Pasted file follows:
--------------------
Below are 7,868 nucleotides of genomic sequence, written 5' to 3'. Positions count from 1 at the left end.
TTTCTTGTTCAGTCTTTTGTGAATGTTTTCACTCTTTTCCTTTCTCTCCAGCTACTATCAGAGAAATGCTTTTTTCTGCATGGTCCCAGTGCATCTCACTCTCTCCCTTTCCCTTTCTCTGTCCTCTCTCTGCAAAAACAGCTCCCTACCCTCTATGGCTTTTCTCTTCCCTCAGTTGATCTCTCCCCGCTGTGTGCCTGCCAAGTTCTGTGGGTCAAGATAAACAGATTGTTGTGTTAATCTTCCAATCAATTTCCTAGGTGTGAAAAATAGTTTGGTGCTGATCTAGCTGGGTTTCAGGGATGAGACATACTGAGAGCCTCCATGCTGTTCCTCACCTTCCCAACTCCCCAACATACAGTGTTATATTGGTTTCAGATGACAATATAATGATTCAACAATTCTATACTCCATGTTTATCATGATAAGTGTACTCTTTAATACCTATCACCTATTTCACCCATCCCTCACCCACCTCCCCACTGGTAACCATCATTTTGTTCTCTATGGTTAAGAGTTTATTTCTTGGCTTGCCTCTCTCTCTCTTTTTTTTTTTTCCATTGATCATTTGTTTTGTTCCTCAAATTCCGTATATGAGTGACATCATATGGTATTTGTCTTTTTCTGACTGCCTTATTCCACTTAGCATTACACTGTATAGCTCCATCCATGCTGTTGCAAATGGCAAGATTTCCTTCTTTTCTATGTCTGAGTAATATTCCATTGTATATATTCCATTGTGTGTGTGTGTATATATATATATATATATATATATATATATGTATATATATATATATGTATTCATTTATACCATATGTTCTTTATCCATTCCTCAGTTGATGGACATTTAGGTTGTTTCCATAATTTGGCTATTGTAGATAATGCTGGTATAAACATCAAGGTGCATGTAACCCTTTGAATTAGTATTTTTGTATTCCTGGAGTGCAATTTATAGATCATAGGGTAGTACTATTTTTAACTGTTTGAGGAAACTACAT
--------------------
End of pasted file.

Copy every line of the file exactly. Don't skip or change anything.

Below are 7,868 nucleotides of genomic sequence, written 5' to 3'. Positions count from 1 at the left end.
TTTCTTGTTCAGTCTTTTGTGAATGTTTTCACTCTTTTCCTTTCTCTCCAGCTACTATCAGAGAAATGCTTTTTTCTGCATGGTCCCAGTGCATCTCACTCTCTCCCTTTCCCTTTCTCTGTCCTCTCTCTGCAAAAACAGCTCCCTACCCTCTATGGCTTTTCTCTTCCCTCAGTTGATCTCTCCCCGCTGTGTGCCTGCCAAGTTCTGTGGGTCAAGATAAACAGATTGTTGTGTTAATCTTCCAATCAATTTCCTAGGTGTGAAAAATAGTTTGGTGCTGATCTAGCTGGGTTTCAGGGATGAGACATACTGAGAGCCTCCATGCTGTTCCTCACCTTCCCAACTCCCCAACATACAGTGTTATATTGGTTTCAGATGACAATATAATGATTCAACAATTCTATACTCCATGTTTATCATGATAAGTGTACTCTTTAATACCTATCACCTATTTCACCCATCCCTCACCCACCTCCCCACTGGTAACCATCATTTTGTTCTCTATGGTTAAGAGTTTATTTCTTGGCTTGCCTCTCTCTCTCTTTTTTTTTTTTCCATTGATCATTTGTTTTGTTCCTCAAATTCCGTATATGAGTGACATCATATGGTATTTGTCTTTTTCTGACTGCCTTATTCCACTTAGCATTACACTGTATAGCTCCATCCATGCTGTTGCAAATGGCAAGATTTCCTTCTTTTCTATGTCTGAGTAATATTCCATTGTATATATTCCATTGTGTGTGTGTGTATATATATATATATATATATATATATATATGTATATATATATATATGTATTCATTTATACCATATGTTCTTTATCCATTCCTCAGTTGATGGACATTTAGGTTGTTTCCATAATTTGGCTATTGTAGATAATGCTGGTATAAACATCAAGGTGCATGTAACCCTTTGAATTAGTATTTTTGTATTCCTGGAGTGCAATTTATAGATCATAGGGTAGTACTATTTTTAACTGTTTGAGGAAACTACAT